Changes in California cannabis: what do we see from DCC?

In January 2020, Governor Newsom announced that he intends to merge the Cannabis Control Bureau (BCC), the California Department of Food and Agriculture’s CalCannabis Program (CDFA) and the California Department of Public Health’s Cannabis Manufacturing Safety Bureau (CDPH) into one organization.Single Cannabis Agency: The Cannabis Control Board (DCC) (The Governor’s Summary 2021 budget summary). The merger is planned to be completed in July 2020 to enforce cannabis regulations and monitor licensees in California. The emergence and continuing effects of COVID-19 have brought this work to a halt.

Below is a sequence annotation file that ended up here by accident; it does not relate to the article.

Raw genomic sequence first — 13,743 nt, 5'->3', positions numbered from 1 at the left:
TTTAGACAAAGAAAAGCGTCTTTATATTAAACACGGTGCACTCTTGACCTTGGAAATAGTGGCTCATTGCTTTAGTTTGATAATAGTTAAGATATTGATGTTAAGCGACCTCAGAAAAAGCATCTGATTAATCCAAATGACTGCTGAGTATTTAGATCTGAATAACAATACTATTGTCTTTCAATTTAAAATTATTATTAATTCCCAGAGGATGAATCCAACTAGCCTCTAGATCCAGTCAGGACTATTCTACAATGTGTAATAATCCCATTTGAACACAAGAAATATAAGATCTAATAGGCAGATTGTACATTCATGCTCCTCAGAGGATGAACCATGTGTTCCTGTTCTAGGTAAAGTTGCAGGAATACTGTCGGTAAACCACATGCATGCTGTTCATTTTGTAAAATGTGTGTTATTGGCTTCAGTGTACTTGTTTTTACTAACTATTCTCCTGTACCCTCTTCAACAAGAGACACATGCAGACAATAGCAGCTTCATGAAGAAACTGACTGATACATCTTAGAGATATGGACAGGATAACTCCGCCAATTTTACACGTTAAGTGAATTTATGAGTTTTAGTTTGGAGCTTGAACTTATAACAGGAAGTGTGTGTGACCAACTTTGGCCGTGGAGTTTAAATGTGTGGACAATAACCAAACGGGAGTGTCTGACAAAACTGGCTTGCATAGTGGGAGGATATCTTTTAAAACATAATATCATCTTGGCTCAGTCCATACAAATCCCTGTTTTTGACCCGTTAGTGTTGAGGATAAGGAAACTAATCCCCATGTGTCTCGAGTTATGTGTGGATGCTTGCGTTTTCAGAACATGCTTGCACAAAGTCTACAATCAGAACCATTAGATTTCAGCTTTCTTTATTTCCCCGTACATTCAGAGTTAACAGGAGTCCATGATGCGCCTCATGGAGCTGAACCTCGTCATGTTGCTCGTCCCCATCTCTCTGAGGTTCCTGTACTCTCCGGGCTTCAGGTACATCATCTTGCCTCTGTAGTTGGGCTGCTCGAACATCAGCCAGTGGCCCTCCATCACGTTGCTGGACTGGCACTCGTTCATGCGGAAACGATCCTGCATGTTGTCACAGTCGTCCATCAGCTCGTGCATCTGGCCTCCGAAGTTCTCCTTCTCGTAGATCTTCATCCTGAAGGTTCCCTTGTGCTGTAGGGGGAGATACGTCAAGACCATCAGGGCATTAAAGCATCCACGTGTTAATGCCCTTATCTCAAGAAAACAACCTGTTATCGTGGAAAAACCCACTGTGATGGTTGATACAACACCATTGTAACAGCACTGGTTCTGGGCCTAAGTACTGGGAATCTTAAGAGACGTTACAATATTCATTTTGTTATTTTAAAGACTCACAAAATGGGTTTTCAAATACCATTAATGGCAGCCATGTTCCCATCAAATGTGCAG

The 2021 budget summary usually covers the measures that the towing bill will take on California cannabis and was filmed in July this year to propose its inclusion in the DCC. Not surprisingly, after the creation of the DCC, all current regulations in the Drug and Adult Cannabis Management and Safety Act will automatically be adopted by the DCC unless and until they are repealed, replaced, modified, etc. The current MAUCRSA regulations need to be carefully revised to ensure that the licensee succeeds, and the regulations are actually clear.Therefore, when DCC was put into use, no one really knew what was about to happen (even though we recently wrote at least Marijuana contract Will be affected by the merger), which is what we believe to be some of our regulatory amendments (not statutory) may Look: